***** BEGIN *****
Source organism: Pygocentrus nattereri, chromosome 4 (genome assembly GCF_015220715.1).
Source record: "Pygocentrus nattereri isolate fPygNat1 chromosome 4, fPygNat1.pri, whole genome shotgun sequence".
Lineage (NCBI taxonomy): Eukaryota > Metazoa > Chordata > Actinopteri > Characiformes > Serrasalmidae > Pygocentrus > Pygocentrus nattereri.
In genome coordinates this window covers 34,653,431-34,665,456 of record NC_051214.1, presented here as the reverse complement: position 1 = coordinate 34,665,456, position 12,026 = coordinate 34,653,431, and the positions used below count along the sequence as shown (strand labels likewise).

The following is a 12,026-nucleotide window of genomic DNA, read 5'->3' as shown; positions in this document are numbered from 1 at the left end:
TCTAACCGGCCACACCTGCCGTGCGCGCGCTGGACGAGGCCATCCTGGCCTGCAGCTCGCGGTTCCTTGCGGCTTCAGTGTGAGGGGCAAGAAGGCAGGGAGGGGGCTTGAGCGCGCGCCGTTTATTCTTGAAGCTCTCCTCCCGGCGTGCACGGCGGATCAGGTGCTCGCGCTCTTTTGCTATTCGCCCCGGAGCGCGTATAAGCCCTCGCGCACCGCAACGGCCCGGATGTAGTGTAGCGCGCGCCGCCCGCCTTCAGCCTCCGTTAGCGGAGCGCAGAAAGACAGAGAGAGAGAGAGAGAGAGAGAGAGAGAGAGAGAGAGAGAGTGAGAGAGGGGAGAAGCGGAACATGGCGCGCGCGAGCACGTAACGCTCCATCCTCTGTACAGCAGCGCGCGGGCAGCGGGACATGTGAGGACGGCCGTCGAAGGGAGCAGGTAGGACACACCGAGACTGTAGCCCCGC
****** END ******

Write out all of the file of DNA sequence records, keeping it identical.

Source organism: Pygocentrus nattereri, chromosome 4 (genome assembly GCF_015220715.1).
Source record: "Pygocentrus nattereri isolate fPygNat1 chromosome 4, fPygNat1.pri, whole genome shotgun sequence".
Lineage (NCBI taxonomy): Eukaryota > Metazoa > Chordata > Actinopteri > Characiformes > Serrasalmidae > Pygocentrus > Pygocentrus nattereri.
In genome coordinates this window covers 34,653,431-34,665,456 of record NC_051214.1, presented here as the reverse complement: position 1 = coordinate 34,665,456, position 12,026 = coordinate 34,653,431, and the positions used below count along the sequence as shown (strand labels likewise).

The following is a 12,026-nucleotide window of genomic DNA, read 5'->3' as shown; positions in this document are numbered from 1 at the left end:
TCTAACCGGCCACACCTGCCGTGCGCGCGCTGGACGAGGCCATCCTGGCCTGCAGCTCGCGGTTCCTTGCGGCTTCAGTGTGAGGGGCAAGAAGGCAGGGAGGGGGCTTGAGCGCGCGCCGTTTATTCTTGAAGCTCTCCTCCCGGCGTGCACGGCGGATCAGGTGCTCGCGCTCTTTTGCTATTCGCCCCGGAGCGCGTATAAGCCCTCGCGCACCGCAACGGCCCGGATGTAGTGTAGCGCGCGCCGCCCGCCTTCAGCCTCCGTTAGCGGAGCGCAGAAAGACAGAGAGAGAGAGAGAGAGAGAGAGAGAGAGAGAGAGAGAGAGTGAGAGAGGGGAGAAGCGGAACATGGCGCGCGCGAGCACGTAACGCTCCATCCTCTGTACAGCAGCGCGCGGGCAGCGGGACATGTGAGGACGGCCGTCGAAGGGAGCAGGTAGGACACACCGAGACTGTAGCCCCGC